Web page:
Future of Qualitative Research

    tejas@iimb: Businesses have embraced the recent technological advances in social media and are effectively putting it to use in their marketing campaigns. With the advent of non-traditional marketing like digital and social media, what is the impact on market research in general? What is the implication specifically for qualitative research?

    AJ: The advent of social media doesnít necessarily mean that conventional media is ceasing to exist. It still continues to play a huge role especially in a country like India where only specific target audiences can use social media. Of course, qualitative research is developing and is trying to incorporate an understanding of the consumer via the net/his behavior on the net. For instance, social media helps us to access profiles of people we meet, enables us to study their behavior in that medium and allows us to create youth communities. But it isnít like conventional research has died with increased access to internet. According to me, social media is just one amongst several channels. The vocabulary used in marketing circles today is integrated marketing communications or IMC. Certainly the web will gain more acceptance and will become more widespread in its usage as a medium of communication but I donít think that the other media would cease to exist. In fact, increasing bombardment due to traditional mass media like TV is now leading to word of mouth becoming another major medium, which in addition to being used by the internet virtually, is happening in the real world as well.

    tejas@iimb: Qualitative research has an inherent degree of variability in the way it is conducted. But flexibility is probably a major attribute that distinguishes it from quantitative research. In such a scenario, do you see international standards being established to enhance professionalism and ensure integrity of the research? Will it be beneficial or act as a disadvantage?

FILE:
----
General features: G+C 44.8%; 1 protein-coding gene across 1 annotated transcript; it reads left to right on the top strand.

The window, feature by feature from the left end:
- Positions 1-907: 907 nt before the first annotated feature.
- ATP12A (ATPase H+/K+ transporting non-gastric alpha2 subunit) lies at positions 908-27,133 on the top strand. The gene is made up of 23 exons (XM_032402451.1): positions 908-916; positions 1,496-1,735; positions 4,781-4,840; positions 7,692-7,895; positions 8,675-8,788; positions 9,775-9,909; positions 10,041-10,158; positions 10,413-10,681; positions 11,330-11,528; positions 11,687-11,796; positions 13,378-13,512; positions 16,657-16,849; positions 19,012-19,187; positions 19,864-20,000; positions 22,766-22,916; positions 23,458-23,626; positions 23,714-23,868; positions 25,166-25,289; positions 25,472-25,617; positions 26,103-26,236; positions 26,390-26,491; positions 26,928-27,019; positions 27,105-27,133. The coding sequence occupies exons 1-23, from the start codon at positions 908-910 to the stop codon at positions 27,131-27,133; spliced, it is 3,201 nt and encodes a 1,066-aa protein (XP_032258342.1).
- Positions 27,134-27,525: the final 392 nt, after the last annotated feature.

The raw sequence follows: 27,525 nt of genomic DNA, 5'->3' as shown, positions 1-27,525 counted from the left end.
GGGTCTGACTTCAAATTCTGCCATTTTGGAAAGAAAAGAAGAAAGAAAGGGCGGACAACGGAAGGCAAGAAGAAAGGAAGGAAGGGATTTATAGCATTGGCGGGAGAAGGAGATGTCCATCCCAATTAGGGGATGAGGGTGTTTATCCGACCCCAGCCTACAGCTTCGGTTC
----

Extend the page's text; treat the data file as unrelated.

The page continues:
AJ: To me this comes with a premise that currently qualitative research is not professional, which I disagree with. As I mentioned earlier, qualitative research is a science and not an art. It is not about someone stating somewhere that "this is what I think", but it is more study oriented and is evolving. People usually talk about skill of the moderator in qualitative research techniques like focus groups. This is just a myth. It is not as if only one person can do this kind of research, which is why I call it science and not an art. However, any improvement in standards is always welcome. Something like an ISO certification is valuable and should be encouraged but the premise that qualitative research is not professional is completely untrue.

    Conclusion

    Qualitative market research involves understanding consumer behavior. Its techniques have evolved over the years beyond traditional focus groups and personal interviews. Qualitative research is very much a science and has been employed by marketers to understand the reasons why or why not their product would sell, what is the experience that the consumer attaches to the product and what he seeks to gain from the experience. Qualitative Research has assumed increasing importance today considering that the marketing space has become extremely challenging and businesses need to devise creative ways to engage their consumers.

    Profile

    Anju Joseph is the Senior Vice President of Quantum Consumer Solutions. Quantum is the market leader in the qualitative market research domain and has almost all major Indian and MNC firms as its clients.

    References

    1. http://writing.colostate.edu/guides/research/gentrans/pop2f.cfm, Last accessed August 20, 2011